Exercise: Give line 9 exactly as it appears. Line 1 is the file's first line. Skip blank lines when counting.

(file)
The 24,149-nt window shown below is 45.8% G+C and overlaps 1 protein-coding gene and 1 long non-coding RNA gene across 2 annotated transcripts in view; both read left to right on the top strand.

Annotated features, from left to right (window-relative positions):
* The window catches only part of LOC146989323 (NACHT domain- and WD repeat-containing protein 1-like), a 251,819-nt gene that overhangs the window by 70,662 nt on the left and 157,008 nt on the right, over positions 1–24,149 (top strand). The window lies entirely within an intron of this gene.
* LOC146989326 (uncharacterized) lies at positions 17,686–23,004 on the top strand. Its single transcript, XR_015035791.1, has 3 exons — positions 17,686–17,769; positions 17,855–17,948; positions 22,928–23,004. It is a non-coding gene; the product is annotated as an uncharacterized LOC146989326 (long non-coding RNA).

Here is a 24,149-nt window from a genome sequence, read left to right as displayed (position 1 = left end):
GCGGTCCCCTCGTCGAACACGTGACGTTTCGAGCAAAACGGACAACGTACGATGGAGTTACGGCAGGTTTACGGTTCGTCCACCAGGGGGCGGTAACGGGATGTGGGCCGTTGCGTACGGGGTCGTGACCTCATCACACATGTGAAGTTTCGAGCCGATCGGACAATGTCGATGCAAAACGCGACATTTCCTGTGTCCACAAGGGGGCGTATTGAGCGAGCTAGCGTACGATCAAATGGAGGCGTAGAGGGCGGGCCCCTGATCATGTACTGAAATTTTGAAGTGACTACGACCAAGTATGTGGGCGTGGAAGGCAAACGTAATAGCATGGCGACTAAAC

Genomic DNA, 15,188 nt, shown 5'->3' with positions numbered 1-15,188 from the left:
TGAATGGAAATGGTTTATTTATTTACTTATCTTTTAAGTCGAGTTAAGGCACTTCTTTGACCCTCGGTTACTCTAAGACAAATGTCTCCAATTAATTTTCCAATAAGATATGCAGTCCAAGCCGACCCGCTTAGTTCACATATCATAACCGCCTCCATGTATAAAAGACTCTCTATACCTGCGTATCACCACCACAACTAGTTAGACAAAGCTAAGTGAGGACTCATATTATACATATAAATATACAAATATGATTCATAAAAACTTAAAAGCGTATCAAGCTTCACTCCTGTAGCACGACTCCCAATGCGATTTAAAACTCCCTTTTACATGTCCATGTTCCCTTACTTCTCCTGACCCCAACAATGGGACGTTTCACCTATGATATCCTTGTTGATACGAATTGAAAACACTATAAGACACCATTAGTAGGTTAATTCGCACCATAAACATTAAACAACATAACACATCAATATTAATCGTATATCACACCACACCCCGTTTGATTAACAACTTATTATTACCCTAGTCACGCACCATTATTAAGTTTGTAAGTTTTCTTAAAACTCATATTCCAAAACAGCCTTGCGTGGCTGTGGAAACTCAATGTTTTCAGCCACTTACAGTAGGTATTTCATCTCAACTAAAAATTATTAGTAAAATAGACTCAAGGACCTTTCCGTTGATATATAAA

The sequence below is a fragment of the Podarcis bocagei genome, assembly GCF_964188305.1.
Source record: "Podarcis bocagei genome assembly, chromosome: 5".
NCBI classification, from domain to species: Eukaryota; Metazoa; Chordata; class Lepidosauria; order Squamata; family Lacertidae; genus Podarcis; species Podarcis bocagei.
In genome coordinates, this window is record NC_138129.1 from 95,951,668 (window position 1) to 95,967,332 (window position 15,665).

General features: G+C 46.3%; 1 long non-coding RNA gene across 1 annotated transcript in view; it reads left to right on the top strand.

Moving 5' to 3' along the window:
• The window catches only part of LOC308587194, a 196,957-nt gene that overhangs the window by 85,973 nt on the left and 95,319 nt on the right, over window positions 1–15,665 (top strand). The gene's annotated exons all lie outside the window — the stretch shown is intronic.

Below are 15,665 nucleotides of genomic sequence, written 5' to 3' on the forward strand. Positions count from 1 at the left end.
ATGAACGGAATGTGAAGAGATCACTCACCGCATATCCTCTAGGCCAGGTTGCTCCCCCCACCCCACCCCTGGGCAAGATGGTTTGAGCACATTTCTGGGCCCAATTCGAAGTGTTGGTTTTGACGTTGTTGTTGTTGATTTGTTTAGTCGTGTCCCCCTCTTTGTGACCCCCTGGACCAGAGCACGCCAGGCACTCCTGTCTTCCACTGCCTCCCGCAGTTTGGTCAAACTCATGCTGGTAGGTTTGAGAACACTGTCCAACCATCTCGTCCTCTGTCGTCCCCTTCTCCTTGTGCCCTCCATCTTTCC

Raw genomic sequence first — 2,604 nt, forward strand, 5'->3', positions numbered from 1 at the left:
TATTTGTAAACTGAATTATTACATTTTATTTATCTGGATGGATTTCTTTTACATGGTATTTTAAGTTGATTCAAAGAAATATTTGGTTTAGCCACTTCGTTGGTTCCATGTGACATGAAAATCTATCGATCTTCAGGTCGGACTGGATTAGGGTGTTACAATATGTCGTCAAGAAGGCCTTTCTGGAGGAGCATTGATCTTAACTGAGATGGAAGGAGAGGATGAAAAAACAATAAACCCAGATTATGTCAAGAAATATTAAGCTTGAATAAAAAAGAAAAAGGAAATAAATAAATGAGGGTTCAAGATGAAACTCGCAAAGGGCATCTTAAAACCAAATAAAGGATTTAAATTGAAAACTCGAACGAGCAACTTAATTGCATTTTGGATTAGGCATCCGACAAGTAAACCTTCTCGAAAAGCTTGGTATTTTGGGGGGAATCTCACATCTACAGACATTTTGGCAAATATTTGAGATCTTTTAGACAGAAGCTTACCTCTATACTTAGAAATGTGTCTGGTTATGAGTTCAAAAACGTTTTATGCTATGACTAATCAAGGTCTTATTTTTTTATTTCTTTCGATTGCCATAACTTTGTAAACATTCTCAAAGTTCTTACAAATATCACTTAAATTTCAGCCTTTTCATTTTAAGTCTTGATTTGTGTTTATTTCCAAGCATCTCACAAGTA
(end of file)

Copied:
The sequence below is a fragment of the Podarcis bocagei genome, assembly GCF_964188305.1.